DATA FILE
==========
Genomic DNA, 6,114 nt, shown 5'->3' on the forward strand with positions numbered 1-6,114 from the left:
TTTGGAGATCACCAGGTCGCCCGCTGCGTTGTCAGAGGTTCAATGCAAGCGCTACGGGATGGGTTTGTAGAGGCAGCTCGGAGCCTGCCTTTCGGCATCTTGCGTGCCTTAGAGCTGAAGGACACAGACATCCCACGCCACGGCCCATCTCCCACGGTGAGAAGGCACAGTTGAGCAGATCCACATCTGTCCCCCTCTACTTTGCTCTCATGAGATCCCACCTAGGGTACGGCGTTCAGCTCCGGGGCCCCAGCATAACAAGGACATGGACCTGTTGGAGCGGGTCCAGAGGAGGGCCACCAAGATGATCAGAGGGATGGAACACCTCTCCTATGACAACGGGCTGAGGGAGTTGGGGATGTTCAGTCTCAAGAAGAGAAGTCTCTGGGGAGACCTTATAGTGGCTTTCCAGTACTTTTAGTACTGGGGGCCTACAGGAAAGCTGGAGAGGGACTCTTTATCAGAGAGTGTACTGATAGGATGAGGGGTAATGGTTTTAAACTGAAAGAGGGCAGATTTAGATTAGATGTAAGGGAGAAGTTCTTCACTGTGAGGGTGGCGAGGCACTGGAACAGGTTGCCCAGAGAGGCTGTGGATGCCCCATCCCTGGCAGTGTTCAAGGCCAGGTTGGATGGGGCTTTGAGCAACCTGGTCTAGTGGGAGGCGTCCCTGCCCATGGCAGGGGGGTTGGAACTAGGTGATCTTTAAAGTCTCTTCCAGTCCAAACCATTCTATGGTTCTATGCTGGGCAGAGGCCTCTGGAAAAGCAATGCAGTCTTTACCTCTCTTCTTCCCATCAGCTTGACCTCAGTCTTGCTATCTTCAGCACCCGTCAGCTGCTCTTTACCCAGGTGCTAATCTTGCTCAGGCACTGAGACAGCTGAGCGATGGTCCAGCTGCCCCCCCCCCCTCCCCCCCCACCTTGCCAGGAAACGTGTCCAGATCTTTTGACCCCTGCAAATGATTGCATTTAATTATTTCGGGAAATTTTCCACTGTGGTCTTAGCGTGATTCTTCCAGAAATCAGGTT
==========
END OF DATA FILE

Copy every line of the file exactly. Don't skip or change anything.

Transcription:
Genomic DNA, 6,114 nt, shown 5'->3' on the forward strand with positions numbered 1-6,114 from the left:
TTTGGAGATCACCAGGTCGCCCGCTGCGTTGTCAGAGGTTCAATGCAAGCGCTACGGGATGGGTTTGTAGAGGCAGCTCGGAGCCTGCCTTTCGGCATCTTGCGTGCCTTAGAGCTGAAGGACACAGACATCCCACGCCACGGCCCATCTCCCACGGTGAGAAGGCACAGTTGAGCAGATCCACATCTGTCCCCCTCTACTTTGCTCTCATGAGATCCCACCTAGGGTACGGCGTTCAGCTCCGGGGCCCCAGCATAACAAGGACATGGACCTGTTGGAGCGGGTCCAGAGGAGGGCCACCAAGATGATCAGAGGGATGGAACACCTCTCCTATGACAACGGGCTGAGGGAGTTGGGGATGTTCAGTCTCAAGAAGAGAAGTCTCTGGGGAGACCTTATAGTGGCTTTCCAGTACTTTTAGTACTGGGGGCCTACAGGAAAGCTGGAGAGGGACTCTTTATCAGAGAGTGTACTGATAGGATGAGGGGTAATGGTTTTAAACTGAAAGAGGGCAGATTTAGATTAGATGTAAGGGAGAAGTTCTTCACTGTGAGGGTGGCGAGGCACTGGAACAGGTTGCCCAGAGAGGCTGTGGATGCCCCATCCCTGGCAGTGTTCAAGGCCAGGTTGGATGGGGCTTTGAGCAACCTGGTCTAGTGGGAGGCGTCCCTGCCCATGGCAGGGGGGTTGGAACTAGGTGATCTTTAAAGTCTCTTCCAGTCCAAACCATTCTATGGTTCTATGCTGGGCAGAGGCCTCTGGAAAAGCAATGCAGTCTTTACCTCTCTTCTTCCCATCAGCTTGACCTCAGTCTTGCTATCTTCAGCACCCGTCAGCTGCTCTTTACCCAGGTGCTAATCTTGCTCAGGCACTGAGACAGCTGAGCGATGGTCCAGCTGCCCCCCCCCCCTCCCCCCCCACCTTGCCAGGAAACGTGTCCAGATCTTTTGACCCCTGCAAATGATTGCATTTAATTATTTCGGGAAATTTTCCACTGTGGTCTTAGCGTGATTCTTCCAGAAATCAGGTT